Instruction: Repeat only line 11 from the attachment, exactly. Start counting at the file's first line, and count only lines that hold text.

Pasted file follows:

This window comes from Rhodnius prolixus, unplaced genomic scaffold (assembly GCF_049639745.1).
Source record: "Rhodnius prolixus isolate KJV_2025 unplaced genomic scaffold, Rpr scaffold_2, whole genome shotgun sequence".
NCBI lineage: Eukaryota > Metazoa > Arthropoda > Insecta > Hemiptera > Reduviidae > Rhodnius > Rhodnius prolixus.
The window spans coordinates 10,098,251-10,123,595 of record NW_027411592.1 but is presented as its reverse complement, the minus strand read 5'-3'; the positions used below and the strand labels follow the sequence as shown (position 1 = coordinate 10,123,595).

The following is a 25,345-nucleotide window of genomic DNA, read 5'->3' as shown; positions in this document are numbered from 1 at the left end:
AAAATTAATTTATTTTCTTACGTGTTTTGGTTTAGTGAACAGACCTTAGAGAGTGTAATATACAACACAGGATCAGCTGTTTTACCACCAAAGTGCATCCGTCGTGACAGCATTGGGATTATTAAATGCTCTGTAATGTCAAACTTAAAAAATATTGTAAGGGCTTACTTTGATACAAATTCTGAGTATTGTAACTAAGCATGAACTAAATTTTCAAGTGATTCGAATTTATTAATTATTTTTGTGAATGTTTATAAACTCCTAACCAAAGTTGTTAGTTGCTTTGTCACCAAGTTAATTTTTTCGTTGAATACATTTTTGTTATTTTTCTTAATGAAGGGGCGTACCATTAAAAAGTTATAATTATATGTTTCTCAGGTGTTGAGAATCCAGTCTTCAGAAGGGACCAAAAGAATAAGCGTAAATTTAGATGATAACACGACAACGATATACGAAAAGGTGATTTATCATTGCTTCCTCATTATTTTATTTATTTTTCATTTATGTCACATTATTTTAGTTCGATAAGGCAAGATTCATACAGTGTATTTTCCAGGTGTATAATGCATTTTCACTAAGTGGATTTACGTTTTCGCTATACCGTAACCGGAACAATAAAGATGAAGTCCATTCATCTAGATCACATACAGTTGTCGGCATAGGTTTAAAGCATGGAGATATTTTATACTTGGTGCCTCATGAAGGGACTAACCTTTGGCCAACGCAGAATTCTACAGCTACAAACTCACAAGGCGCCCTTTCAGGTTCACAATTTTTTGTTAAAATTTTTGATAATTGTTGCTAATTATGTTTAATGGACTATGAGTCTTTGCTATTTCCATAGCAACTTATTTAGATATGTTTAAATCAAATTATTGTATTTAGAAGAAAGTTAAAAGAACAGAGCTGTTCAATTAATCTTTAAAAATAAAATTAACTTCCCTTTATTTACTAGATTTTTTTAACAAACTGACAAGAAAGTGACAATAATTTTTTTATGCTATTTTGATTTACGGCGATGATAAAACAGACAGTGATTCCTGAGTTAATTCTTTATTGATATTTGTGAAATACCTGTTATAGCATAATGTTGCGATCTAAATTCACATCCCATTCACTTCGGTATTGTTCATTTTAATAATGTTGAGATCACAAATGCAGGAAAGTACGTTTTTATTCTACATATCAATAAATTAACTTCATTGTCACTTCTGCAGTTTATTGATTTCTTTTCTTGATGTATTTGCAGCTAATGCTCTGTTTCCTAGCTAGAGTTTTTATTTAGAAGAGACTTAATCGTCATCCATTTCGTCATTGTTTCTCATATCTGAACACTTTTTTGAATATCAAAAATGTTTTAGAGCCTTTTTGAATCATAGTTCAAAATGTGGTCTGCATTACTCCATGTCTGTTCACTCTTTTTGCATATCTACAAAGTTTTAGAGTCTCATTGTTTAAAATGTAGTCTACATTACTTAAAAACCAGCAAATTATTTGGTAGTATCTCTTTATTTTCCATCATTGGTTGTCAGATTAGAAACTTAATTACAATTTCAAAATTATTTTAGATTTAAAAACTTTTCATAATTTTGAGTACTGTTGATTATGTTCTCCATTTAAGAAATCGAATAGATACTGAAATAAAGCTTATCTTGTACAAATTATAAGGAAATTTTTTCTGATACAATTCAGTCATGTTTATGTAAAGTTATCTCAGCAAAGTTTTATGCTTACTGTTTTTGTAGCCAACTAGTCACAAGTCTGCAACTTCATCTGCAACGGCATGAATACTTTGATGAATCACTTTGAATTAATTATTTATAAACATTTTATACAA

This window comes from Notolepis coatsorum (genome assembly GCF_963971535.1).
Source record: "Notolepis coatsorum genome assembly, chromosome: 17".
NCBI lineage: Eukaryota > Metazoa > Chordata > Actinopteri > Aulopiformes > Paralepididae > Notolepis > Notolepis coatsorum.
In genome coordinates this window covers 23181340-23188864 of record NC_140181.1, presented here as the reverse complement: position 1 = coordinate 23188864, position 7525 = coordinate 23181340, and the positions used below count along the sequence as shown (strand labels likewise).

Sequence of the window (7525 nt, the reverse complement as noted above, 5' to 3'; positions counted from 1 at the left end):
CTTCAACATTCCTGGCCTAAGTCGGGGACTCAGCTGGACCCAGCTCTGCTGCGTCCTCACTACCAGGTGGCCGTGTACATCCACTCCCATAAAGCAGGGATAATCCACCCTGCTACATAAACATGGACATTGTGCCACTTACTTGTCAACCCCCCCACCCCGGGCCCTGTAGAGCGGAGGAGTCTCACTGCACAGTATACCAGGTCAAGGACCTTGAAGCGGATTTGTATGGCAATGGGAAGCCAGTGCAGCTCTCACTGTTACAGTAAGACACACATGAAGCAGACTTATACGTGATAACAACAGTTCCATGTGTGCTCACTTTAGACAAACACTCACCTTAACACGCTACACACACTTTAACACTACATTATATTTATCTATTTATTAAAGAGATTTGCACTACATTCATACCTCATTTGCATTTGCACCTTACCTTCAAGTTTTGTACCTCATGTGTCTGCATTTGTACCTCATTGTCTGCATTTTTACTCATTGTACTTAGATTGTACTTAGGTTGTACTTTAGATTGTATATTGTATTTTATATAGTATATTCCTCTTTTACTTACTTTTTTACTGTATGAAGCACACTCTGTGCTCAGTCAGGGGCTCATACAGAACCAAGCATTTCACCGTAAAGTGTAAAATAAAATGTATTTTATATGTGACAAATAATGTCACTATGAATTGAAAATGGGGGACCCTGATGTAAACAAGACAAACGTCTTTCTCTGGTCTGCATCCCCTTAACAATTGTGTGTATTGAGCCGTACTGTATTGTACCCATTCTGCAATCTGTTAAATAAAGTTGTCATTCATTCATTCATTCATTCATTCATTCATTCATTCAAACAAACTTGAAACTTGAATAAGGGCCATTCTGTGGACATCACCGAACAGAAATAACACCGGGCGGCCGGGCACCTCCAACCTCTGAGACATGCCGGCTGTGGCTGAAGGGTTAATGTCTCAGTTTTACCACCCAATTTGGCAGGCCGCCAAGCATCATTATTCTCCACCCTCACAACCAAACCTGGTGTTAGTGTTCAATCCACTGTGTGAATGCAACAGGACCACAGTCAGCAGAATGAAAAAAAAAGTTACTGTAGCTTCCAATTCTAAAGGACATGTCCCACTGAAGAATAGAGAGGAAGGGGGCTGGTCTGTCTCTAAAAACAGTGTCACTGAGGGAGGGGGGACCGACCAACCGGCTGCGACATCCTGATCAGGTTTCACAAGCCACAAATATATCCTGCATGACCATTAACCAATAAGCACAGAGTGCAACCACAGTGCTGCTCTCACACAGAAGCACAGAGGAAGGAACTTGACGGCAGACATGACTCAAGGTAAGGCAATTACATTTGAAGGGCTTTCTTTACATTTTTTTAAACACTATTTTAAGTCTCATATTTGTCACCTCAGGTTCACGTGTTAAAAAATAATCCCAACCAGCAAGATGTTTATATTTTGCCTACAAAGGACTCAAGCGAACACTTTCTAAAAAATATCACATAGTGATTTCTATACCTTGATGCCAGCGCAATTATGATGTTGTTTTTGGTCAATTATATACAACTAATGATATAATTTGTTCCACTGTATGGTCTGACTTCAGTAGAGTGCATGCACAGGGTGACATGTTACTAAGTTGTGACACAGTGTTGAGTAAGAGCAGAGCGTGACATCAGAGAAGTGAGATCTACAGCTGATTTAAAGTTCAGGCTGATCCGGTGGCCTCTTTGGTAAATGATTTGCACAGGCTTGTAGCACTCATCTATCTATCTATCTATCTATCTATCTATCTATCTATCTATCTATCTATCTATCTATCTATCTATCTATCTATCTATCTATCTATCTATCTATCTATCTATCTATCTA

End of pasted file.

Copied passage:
Sequence of the window (7525 nt, the reverse complement as noted above, 5' to 3'; positions counted from 1 at the left end):